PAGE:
Dar es Salaam — The East African Court of Justice (EACJ) will start the hearing of a landmark case tomorrow filed by media stakeholders challenging the Media Services Act (MSA) of 2016.
The case was jointly filed by the Media Council of Tanzania (MCT), Legal and Human Rights Centre (LHRC) and Tanzania Human Rights Defenders Coalition (THRDC), opposing some articles of the new media law.
The respondent in this case is the Attorney General. The applicants are represented by advocates Fulgence Massawe, Mpale Mpoki, Jenerali Ulimwengu, Donald Deya and Jebra Kambole.
According to a notice issued by the EACJ, the case will begin by a procedural arrangement referred to in judicial parlance as Scheduling Conference to be held before a panel of five judges namely Principal Judge Monica Mugenyi, Dr Faustin Ntezilyayo, Dr Charles Nyawello, Fakihi Jundu and Audace Ngiye.
It is over a year since the case was filed at the EACJ offices in Dar es Salaam on January 11, 2017 slightly over two months after the law was passed by the National Assembly on November 5, 2016 and assented to by President John Magufuli on November 16, 2016.
Media stakeholders had requested for more time to deliberate and provide their inputs to the proposed legislation, but their efforts were not considered and the parliament went on to enact the law and the President hurriedly assented.
The applicants oppose several articles of the legislation which they claim impinge on freedom of the press and freedom of expression. The complainants argue that some of the provisions contravene the Treaty for the establishment of the East African Community, which urges member countries to abide by and protect all rights stipulated in the treaty.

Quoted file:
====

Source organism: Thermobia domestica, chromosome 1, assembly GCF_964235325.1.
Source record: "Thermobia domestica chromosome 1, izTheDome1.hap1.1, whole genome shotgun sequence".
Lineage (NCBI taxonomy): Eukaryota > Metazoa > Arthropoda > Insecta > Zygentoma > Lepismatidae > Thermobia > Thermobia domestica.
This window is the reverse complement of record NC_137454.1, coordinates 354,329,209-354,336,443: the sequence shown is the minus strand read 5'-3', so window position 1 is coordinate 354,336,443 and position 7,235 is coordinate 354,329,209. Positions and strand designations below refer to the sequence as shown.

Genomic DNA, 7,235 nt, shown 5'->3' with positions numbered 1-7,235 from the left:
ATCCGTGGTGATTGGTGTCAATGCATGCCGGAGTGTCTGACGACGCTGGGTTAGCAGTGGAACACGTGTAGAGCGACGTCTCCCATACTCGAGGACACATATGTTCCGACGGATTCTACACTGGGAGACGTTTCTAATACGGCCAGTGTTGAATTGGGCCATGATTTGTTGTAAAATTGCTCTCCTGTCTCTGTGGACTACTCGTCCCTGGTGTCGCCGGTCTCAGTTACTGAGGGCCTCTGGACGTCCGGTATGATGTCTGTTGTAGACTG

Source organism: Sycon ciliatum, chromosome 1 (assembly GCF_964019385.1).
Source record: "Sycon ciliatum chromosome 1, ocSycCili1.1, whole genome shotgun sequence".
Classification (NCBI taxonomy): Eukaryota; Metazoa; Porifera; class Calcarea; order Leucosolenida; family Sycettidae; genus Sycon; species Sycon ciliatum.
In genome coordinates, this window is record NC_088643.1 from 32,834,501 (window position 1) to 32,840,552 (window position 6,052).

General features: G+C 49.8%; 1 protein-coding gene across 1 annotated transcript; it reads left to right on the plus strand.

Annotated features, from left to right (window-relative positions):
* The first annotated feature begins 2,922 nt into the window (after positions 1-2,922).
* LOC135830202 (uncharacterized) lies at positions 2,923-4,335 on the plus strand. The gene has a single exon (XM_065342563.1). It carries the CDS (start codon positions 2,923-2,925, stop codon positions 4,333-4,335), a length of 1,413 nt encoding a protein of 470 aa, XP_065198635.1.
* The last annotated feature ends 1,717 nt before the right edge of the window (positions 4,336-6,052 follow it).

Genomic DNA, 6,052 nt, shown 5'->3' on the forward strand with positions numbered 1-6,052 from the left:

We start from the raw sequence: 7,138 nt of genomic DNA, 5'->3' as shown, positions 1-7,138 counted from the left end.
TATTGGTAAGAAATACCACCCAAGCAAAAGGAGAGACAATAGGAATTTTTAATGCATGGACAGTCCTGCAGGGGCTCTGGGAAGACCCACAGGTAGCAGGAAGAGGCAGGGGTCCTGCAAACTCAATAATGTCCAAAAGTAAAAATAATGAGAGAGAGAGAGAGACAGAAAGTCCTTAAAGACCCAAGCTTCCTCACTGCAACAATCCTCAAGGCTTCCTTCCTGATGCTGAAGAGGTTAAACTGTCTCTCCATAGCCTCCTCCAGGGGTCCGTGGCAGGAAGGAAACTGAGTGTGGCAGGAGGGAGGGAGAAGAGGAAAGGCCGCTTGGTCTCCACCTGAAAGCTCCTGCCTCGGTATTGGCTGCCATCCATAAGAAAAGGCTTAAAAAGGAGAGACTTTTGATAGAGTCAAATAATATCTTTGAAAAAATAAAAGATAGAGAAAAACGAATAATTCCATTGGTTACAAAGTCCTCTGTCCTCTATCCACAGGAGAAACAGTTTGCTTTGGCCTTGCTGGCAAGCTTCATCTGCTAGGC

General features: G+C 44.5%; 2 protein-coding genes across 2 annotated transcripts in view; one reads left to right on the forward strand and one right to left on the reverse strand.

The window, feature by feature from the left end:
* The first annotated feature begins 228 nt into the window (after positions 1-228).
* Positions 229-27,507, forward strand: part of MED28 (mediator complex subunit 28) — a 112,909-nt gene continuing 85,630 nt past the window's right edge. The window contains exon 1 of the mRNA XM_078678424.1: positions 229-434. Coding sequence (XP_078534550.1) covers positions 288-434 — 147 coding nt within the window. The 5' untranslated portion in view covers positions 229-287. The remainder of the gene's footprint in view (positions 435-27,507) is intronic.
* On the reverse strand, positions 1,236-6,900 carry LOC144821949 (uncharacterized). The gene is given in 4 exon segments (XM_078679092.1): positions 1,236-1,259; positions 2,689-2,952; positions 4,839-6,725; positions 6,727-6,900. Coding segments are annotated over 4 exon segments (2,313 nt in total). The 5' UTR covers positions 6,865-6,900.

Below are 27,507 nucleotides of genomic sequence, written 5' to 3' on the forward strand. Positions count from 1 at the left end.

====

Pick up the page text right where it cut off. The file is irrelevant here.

The Treaty calls for maintenance of principles of good governance, democratic rule, rule of law, accountability and transparency.
"Therefore, by violating the right to freedom of expression of the press, Tanzania has failed to adhere to and comply with its obligations under Articles 6(d) and 7(2) of the Treaty, including its obligation to recognise, promote and protect human rights as well as maintain universally accepted standards of human rights," suggests the complainants. The applicants submitted complaints on various provisions urging that they have failed to live up to expectations of the Treaty.
These are sections 7(3) (a), (b), (c), (f), (g), (h), (i) and (j) of the Act, which place vague and imprecise restrictions on the media that disproportionately and unreasonably restrict what a media outlet can publish.
Sections 13, 14, 19, 20 and 21 of the Act require a compulsory accreditation regime for all journalists in the country and give power to the Board of Accreditation to suspend or bar an individual from practising as a journalist.